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(D)-Suppressed to avoid disclosing data of individual companies
U.S. Department of Commerce, Survey of Current Business
Key Economic Indicators
(Romanian Lei (RL) or U.S. Dollars as Indicated)
Total Exports (millions of
134,982 Total Exports to U.S. (U.S. Dollars) (a)
354.4 Total Imports from U.S. (U.S. Dollars) (a)
155.6 Aid from U.S. (millions of U.S. Dollars) (a)
0.025 Aid from other countries
(millions of U.S. Dollars)(a) N/A External Public Debt (billions of U.S. Dollars) (c)
0.8 Annual Debt Service Payments (c, a)
1.9 Gold and Foreign Exchange Reserves (c, a)
1/ 1991 figures are U.S. Embassy estimates Sources: a U.S. Embassy estimate or official U.S. Government source; b Government of Romania; C - International financial
Since the fall of the Ceausescu regime in December 1989, Romanian trade policies have been substantially liberalized, although the demand for U.S. exports has been mitigated by the lack of hard currency. A new bilateral trade agreement to include, inter alia, restoration of Romania's Most Favored Nation (MFN) status, was initialed on October 28, 1991. A U.S. decision on when to submit the new agreement to Congress for approval will be made in light of further progress toward democratic pluralism, especially the holding of free and fair elections.
The Romanian economy is in the midst a prolonged downturn brought about by a painful restructuring from a centrally planned to a market economy, the collapse of the Council for Mutual Economic Assistance (COMECON) socialist trading bloc, and a severe energy shock. Real Gross Domestic Product (GDP) fell 7.9 perceni in 1990 and another 5 percent in 1991. Salaries have failed to keep pace with inflation (estimated at more than 150 percent for 1991), resulting in a sharp decline in real wages and growing impatience among workers. Unemployment at the close of 1991 probably exceeded 10 percent, and the number of underemployed was even higher, reflecting a 17 percent drop in industrial output caused by shortages of imported raw materials, diminished markets for Romanian exports, and cautious monetary policies.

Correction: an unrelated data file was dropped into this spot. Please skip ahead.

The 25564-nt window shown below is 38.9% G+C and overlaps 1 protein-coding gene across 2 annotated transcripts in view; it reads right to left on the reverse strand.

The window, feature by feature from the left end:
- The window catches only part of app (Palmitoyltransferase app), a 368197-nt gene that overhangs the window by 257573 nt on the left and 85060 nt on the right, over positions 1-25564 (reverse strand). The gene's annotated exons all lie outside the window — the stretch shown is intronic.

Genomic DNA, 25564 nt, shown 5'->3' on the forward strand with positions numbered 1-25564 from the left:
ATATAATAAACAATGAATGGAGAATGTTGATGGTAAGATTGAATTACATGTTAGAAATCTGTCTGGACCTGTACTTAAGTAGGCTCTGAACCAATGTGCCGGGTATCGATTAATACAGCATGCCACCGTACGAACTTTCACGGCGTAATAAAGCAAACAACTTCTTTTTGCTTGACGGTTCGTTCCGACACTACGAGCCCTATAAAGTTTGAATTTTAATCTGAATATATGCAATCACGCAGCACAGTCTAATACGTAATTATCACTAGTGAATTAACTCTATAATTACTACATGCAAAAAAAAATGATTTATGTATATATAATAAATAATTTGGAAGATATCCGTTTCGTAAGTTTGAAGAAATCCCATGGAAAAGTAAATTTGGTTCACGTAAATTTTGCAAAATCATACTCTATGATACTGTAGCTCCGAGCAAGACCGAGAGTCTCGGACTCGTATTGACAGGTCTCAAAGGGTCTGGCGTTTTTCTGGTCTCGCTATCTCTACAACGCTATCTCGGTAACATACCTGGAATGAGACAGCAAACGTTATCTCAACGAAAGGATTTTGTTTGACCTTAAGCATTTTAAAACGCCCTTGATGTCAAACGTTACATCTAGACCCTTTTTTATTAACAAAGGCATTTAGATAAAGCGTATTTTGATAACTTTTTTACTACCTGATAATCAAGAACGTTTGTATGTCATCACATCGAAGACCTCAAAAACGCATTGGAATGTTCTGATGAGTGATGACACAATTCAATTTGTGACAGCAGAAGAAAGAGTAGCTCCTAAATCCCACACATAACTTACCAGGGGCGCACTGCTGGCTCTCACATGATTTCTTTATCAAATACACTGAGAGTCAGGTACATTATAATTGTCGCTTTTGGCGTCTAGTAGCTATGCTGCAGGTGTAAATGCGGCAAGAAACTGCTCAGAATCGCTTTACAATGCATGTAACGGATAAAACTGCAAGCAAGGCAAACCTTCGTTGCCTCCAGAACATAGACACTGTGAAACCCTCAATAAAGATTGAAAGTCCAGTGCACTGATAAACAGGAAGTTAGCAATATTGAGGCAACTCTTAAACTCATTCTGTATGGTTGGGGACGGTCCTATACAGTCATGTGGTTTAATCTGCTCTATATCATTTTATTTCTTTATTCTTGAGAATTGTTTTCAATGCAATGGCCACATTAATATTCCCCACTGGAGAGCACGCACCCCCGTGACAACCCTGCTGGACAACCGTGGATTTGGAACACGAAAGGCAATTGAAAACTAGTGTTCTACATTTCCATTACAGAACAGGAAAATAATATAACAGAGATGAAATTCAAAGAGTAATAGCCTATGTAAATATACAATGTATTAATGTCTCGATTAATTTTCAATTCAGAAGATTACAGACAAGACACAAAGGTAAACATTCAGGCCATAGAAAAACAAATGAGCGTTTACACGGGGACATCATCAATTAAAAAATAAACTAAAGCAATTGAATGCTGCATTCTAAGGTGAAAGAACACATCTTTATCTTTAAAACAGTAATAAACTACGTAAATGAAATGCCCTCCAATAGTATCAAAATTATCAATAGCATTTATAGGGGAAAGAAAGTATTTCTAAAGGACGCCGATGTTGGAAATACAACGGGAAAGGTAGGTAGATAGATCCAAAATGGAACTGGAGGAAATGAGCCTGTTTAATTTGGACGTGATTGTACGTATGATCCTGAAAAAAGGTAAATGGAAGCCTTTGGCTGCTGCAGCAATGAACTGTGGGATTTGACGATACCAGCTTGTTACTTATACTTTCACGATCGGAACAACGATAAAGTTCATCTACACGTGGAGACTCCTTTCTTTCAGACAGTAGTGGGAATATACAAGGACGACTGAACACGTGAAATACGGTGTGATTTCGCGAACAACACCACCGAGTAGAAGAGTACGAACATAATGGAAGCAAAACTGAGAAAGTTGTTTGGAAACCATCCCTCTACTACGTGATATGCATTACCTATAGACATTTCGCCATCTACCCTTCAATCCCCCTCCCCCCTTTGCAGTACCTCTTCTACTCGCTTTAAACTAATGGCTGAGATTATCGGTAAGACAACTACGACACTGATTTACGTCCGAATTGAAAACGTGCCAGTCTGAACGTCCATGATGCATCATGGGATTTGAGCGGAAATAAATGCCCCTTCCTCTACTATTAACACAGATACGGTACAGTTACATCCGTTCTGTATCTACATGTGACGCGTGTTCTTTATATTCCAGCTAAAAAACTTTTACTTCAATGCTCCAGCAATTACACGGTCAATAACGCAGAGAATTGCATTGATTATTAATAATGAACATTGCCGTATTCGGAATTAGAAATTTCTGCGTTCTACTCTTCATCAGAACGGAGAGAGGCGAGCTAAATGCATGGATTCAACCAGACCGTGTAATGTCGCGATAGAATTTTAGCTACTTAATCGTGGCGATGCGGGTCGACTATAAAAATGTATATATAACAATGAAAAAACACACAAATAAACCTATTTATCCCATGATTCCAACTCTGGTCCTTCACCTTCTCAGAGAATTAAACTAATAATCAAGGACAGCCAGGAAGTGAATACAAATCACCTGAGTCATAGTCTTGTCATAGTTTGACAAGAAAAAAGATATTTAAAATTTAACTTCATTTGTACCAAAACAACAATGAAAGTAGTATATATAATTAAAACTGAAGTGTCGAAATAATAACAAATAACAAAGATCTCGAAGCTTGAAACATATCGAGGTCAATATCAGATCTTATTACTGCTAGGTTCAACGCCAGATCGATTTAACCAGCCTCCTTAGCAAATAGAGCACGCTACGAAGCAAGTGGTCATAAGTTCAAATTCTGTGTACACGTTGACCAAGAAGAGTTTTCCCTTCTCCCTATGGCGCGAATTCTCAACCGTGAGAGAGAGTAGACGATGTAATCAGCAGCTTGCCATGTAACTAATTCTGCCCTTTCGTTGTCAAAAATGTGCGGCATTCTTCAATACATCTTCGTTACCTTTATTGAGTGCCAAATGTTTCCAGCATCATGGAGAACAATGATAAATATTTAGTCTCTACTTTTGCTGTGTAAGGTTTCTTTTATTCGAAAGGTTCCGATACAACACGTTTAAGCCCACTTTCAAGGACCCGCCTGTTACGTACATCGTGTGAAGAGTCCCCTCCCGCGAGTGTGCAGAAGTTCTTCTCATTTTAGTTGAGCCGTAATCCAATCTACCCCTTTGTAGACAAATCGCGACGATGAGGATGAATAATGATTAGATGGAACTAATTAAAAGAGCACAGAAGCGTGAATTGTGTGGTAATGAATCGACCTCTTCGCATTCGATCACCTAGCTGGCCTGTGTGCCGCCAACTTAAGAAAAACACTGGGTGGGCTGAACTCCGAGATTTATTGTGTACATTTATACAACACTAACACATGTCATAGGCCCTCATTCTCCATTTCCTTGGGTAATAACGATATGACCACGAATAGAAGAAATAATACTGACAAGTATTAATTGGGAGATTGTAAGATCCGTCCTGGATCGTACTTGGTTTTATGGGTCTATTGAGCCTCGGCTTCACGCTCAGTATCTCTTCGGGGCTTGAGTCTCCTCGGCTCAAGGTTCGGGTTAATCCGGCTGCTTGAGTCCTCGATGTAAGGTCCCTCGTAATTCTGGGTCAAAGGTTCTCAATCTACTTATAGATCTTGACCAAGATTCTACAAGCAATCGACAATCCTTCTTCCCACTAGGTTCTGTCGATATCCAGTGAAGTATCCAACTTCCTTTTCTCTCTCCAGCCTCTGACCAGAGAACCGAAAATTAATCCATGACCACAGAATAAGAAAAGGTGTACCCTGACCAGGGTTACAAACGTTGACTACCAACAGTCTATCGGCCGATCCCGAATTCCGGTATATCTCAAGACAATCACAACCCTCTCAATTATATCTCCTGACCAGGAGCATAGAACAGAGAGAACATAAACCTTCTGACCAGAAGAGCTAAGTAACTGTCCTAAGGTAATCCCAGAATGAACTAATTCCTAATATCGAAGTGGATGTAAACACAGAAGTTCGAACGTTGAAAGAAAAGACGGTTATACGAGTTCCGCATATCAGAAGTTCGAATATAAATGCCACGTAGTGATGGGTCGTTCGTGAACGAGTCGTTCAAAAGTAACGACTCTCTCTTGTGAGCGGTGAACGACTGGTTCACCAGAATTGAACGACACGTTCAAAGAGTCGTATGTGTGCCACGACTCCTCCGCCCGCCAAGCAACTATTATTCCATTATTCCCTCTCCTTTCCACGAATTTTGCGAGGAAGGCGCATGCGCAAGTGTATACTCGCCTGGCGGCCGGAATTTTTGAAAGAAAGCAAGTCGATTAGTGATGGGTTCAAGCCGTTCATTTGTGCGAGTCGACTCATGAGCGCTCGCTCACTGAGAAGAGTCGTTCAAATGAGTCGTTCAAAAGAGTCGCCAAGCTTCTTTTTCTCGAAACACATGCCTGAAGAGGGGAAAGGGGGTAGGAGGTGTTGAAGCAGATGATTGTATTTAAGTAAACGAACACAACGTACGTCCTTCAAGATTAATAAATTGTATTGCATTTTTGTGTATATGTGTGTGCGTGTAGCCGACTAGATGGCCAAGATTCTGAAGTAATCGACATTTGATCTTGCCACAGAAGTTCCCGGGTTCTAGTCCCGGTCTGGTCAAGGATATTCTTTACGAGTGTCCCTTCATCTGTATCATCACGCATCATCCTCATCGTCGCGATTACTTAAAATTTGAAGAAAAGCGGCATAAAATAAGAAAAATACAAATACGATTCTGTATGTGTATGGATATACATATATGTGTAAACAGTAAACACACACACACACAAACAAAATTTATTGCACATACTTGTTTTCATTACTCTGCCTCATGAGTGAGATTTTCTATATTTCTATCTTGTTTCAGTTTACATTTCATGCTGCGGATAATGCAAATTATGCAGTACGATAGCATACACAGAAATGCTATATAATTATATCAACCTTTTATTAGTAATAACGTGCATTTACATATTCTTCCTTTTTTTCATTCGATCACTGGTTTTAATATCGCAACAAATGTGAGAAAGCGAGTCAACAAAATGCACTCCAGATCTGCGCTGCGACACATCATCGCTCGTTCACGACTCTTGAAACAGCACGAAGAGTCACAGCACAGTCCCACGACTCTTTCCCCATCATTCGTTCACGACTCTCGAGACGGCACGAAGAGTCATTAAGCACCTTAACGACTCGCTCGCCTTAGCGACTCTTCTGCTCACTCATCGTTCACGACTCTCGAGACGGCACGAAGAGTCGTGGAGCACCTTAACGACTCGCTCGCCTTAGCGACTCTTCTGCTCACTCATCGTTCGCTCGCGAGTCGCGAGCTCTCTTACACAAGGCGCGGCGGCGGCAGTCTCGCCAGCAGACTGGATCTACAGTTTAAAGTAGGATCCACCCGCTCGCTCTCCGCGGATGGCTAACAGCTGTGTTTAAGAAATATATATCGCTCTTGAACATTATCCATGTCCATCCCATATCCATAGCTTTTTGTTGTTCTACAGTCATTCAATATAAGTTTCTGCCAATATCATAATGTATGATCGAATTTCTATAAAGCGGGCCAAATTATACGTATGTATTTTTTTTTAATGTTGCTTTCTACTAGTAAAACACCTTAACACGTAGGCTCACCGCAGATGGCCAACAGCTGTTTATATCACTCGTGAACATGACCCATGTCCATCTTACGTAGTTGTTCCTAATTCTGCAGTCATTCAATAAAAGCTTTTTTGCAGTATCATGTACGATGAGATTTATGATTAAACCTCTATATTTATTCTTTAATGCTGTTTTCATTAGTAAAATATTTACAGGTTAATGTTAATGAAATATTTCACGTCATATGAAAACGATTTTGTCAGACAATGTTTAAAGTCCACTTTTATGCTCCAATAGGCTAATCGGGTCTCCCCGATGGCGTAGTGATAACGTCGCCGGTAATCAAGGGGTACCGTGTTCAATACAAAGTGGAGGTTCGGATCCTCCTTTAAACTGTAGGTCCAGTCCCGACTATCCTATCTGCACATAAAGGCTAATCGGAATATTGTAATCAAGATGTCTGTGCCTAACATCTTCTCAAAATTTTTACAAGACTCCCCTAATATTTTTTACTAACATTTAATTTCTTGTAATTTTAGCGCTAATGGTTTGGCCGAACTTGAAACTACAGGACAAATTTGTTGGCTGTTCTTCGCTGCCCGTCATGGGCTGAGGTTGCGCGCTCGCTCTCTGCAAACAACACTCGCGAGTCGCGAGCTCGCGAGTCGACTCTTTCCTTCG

While some government officials foresee a resumption of economic growth (led by the agricultural sector) in 18 to 24 months, available economic indicators so far indicate at best a modest slowing in the rate of decline. However, substantial progress has been made in preparing the legal framework for major reforms in banking and finance, land use and ownership, foreign investment, taxation, and privatization of industry. The government moved to a unified foreign exchange rate in November 1991, a major step toward full convertibility of the Romanian leu. Financial and technical assistance has begun to flow in from abroad, marking the beginning of Romania's reintegration into the world economy after a long period of political isolation. The International Monetary Fund, World Bank, and European Bank for Reconstruction and Development are active in Romania.
As a result of fiscal reforms already implemented, adherence to International Monetary Fund (IMF) fiscal targets, and an unanticipated inflation-fed revenue windfall during the first half, the central government posted a relatively modest deficit for 1991. Subsidies for energy imports constituted a major share of the deficit. These will be substantially reduced with massive domestic fuel price adjustments adopted in mid-November. Taxes on salaries and retail turnover provide three-fourths of revenues. Exports are not taxed, and tax incentives exist for foreign investors. Romania is a member of the GATT and has sought to accommodate General Agreement on Tariffs and Trade (GATT) membership obligations in its new trade and tax laws.
The Romanian economy operates mainly on
a cash basis, and
commercial banking is still in the early stages of development. Monetary policies can be characterized as cautious to restrictive. Tools used by the government to control the money supply include an arbitrary ceiling on credits, adjustment of the discount rate, and the volume of bills. Subsidies have been reduced drastically, and only a handful of basic commodities remain subject to price controls. A stock market is expected to open sometime in 1992.
As a result of a series of devaluations of the Romanian leu dating from February 1990, Western imports have become increasingly costly. While the monetary value of imports has risen, the volume of imports has declined.